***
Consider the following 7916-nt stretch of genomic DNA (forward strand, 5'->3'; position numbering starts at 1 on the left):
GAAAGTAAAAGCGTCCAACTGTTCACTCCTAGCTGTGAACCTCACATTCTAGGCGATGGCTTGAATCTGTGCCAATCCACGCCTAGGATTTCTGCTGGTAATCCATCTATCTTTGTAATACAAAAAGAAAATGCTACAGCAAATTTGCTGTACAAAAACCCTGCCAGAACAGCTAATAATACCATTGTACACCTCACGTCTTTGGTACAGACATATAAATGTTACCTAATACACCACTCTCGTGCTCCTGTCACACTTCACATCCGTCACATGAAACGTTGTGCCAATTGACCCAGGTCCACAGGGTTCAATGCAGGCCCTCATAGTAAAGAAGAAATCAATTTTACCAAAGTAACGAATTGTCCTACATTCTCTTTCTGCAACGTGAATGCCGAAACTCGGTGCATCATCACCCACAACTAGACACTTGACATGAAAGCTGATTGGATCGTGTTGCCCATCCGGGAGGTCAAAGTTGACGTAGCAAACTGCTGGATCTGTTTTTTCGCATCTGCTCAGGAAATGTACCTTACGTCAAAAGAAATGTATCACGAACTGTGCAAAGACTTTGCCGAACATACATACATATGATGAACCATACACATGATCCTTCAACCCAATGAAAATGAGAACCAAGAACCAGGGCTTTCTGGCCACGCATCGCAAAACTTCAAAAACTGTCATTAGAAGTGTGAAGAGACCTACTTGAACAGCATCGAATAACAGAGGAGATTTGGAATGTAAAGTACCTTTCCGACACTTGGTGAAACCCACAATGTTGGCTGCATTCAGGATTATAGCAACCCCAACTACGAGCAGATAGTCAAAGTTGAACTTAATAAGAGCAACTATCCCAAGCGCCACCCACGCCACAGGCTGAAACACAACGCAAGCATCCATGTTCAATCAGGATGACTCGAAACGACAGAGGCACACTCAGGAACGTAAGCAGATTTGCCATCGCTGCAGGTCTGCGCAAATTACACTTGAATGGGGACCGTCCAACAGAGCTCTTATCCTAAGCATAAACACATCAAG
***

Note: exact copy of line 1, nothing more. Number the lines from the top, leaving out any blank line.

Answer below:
Consider the following 7916-nt stretch of genomic DNA (forward strand, 5'->3'; position numbering starts at 1 on the left):